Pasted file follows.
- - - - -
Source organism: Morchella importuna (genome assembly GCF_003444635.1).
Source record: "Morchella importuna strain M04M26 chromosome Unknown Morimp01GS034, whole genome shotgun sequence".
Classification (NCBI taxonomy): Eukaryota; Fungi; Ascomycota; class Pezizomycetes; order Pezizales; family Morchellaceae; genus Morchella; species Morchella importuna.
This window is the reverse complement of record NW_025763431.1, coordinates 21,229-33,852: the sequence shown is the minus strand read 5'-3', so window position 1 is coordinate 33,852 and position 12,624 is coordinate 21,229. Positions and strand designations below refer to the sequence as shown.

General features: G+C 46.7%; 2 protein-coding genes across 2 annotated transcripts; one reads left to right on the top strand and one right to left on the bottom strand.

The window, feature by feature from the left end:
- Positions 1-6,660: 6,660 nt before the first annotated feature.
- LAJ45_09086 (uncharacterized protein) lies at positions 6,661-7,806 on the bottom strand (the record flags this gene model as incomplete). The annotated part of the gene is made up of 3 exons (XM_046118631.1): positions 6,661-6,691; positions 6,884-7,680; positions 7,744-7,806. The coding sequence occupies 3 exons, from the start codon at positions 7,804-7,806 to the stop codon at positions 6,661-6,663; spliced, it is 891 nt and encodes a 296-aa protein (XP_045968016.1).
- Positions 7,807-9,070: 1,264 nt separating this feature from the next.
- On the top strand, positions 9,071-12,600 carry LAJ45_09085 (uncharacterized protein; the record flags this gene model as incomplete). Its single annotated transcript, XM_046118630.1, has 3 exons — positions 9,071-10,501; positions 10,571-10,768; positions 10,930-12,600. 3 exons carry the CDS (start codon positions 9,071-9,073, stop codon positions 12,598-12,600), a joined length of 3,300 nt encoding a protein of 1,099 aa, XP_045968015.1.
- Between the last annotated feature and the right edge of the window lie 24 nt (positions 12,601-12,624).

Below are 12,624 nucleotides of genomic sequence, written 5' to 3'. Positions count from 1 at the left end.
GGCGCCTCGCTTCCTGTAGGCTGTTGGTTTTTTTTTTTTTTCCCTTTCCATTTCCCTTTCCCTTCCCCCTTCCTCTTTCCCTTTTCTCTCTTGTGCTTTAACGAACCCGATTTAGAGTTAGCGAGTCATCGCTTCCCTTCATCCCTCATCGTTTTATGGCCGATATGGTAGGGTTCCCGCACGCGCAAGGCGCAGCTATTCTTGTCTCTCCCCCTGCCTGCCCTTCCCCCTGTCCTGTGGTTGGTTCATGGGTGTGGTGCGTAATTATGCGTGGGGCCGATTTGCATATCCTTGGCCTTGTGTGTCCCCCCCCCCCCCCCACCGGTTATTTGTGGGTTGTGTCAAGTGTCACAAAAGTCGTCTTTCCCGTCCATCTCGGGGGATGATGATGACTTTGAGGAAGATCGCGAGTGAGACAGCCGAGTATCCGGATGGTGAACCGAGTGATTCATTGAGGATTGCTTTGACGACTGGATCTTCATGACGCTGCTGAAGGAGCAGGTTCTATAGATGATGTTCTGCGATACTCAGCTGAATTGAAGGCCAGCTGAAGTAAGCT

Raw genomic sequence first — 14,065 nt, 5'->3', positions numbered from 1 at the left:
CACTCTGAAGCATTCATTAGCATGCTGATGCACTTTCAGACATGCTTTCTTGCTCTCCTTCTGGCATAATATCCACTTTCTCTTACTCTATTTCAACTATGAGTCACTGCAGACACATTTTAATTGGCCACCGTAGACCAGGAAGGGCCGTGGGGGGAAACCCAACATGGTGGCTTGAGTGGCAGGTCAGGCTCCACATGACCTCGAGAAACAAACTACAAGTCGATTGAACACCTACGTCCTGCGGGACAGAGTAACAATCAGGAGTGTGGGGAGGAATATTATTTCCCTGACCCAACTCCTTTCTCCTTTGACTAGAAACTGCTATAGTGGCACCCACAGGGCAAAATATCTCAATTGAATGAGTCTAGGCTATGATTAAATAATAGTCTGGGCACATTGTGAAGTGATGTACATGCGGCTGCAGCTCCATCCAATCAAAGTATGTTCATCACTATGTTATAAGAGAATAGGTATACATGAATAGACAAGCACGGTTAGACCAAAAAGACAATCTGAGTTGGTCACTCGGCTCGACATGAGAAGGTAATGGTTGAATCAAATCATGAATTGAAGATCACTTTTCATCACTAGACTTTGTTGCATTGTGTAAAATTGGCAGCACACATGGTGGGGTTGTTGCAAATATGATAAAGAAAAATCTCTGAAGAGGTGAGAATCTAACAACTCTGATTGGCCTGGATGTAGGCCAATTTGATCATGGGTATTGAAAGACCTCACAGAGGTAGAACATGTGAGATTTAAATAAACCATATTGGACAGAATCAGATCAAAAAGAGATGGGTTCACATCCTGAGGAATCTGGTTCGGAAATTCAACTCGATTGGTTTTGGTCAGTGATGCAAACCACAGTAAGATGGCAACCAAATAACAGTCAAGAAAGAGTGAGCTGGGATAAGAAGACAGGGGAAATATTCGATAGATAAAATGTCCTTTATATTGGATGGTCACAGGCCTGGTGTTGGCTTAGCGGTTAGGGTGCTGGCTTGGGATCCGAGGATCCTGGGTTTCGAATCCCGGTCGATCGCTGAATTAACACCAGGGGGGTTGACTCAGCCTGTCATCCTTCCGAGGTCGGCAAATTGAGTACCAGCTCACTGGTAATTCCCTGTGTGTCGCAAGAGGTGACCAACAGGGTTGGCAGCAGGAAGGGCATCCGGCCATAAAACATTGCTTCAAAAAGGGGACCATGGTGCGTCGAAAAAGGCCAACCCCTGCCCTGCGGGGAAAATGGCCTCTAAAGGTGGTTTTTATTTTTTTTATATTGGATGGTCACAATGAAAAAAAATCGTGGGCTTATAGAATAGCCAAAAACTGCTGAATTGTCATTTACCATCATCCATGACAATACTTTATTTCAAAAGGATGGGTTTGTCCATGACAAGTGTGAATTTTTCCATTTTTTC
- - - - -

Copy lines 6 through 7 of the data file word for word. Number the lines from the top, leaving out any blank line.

The window, feature by feature from the left end:
- Positions 1-6,660: 6,660 nt before the first annotated feature.